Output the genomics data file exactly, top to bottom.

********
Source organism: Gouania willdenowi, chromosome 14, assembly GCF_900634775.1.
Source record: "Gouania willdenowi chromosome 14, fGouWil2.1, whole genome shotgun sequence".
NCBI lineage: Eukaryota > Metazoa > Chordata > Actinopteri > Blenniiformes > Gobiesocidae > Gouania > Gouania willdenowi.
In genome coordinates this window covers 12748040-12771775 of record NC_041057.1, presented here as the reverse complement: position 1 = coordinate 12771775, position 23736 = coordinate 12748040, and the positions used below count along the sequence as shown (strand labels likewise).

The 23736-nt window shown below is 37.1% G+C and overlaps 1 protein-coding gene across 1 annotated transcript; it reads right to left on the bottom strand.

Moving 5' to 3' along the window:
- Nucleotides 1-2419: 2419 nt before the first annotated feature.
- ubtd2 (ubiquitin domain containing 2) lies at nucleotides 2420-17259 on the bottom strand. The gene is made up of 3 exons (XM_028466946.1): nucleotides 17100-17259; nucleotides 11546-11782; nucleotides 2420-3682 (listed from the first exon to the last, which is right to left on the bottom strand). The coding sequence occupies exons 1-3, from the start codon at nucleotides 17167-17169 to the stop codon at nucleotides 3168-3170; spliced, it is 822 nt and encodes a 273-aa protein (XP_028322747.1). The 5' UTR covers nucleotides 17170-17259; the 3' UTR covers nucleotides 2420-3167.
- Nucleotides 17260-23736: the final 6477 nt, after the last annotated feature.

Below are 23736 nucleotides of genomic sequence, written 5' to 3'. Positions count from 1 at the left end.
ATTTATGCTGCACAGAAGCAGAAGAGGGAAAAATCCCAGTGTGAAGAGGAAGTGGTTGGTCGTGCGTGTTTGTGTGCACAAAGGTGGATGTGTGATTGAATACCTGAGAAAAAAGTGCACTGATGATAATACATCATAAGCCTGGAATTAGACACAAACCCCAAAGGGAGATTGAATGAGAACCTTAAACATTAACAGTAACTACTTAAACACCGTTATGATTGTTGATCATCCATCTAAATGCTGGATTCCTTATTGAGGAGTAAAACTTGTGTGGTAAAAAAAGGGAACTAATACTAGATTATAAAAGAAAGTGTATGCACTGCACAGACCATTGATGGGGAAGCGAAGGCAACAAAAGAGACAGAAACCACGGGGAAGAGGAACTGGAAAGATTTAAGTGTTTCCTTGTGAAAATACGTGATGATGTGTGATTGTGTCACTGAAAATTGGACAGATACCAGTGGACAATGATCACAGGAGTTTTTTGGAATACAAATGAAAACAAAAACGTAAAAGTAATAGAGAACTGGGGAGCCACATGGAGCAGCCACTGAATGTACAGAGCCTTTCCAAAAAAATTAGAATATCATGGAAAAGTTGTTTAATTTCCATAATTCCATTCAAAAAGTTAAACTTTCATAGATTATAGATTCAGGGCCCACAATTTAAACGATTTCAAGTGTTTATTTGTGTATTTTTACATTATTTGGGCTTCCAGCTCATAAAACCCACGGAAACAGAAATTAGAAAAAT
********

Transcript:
Source organism: Gouania willdenowi, chromosome 14, assembly GCF_900634775.1.
Source record: "Gouania willdenowi chromosome 14, fGouWil2.1, whole genome shotgun sequence".
NCBI lineage: Eukaryota > Metazoa > Chordata > Actinopteri > Blenniiformes > Gobiesocidae > Gouania > Gouania willdenowi.
In genome coordinates this window covers 12748040-12771775 of record NC_041057.1, presented here as the reverse complement: position 1 = coordinate 12771775, position 23736 = coordinate 12748040, and the positions used below count along the sequence as shown (strand labels likewise).

The 23736-nt window shown below is 37.1% G+C and overlaps 1 protein-coding gene across 1 annotated transcript; it reads right to left on the bottom strand.

Moving 5' to 3' along the window:
- Nucleotides 1-2419: 2419 nt before the first annotated feature.
- ubtd2 (ubiquitin domain containing 2) lies at nucleotides 2420-17259 on the bottom strand. The gene is made up of 3 exons (XM_028466946.1): nucleotides 17100-17259; nucleotides 11546-11782; nucleotides 2420-3682 (listed from the first exon to the last, which is right to left on the bottom strand). The coding sequence occupies exons 1-3, from the start codon at nucleotides 17167-17169 to the stop codon at nucleotides 3168-3170; spliced, it is 822 nt and encodes a 273-aa protein (XP_028322747.1). The 5' UTR covers nucleotides 17170-17259; the 3' UTR covers nucleotides 2420-3167.
- Nucleotides 17260-23736: the final 6477 nt, after the last annotated feature.

Below are 23736 nucleotides of genomic sequence, written 5' to 3'. Positions count from 1 at the left end.
ATTTATGCTGCACAGAAGCAGAAGAGGGAAAAATCCCAGTGTGAAGAGGAAGTGGTTGGTCGTGCGTGTTTGTGTGCACAAAGGTGGATGTGTGATTGAATACCTGAGAAAAAAGTGCACTGATGATAATACATCATAAGCCTGGAATTAGACACAAACCCCAAAGGGAGATTGAATGAGAACCTTAAACATTAACAGTAACTACTTAAACACCGTTATGATTGTTGATCATCCATCTAAATGCTGGATTCCTTATTGAGGAGTAAAACTTGTGTGGTAAAAAAAGGGAACTAATACTAGATTATAAAAGAAAGTGTATGCACTGCACAGACCATTGATGGGGAAGCGAAGGCAACAAAAGAGACAGAAACCACGGGGAAGAGGAACTGGAAAGATTTAAGTGTTTCCTTGTGAAAATACGTGATGATGTGTGATTGTGTCACTGAAAATTGGACAGATACCAGTGGACAATGATCACAGGAGTTTTTTGGAATACAAATGAAAACAAAAACGTAAAAGTAATAGAGAACTGGGGAGCCACATGGAGCAGCCACTGAATGTACAGAGCCTTTCCAAAAAAATTAGAATATCATGGAAAAGTTGTTTAATTTCCATAATTCCATTCAAAAAGTTAAACTTTCATAGATTATAGATTCAGGGCCCACAATTTAAACGATTTCAAGTGTTTATTTGTGTATTTTTACATTATTTGGGCTTCCAGCTCATAAAACCCACGGAAACAGAAATTAGAAAAAT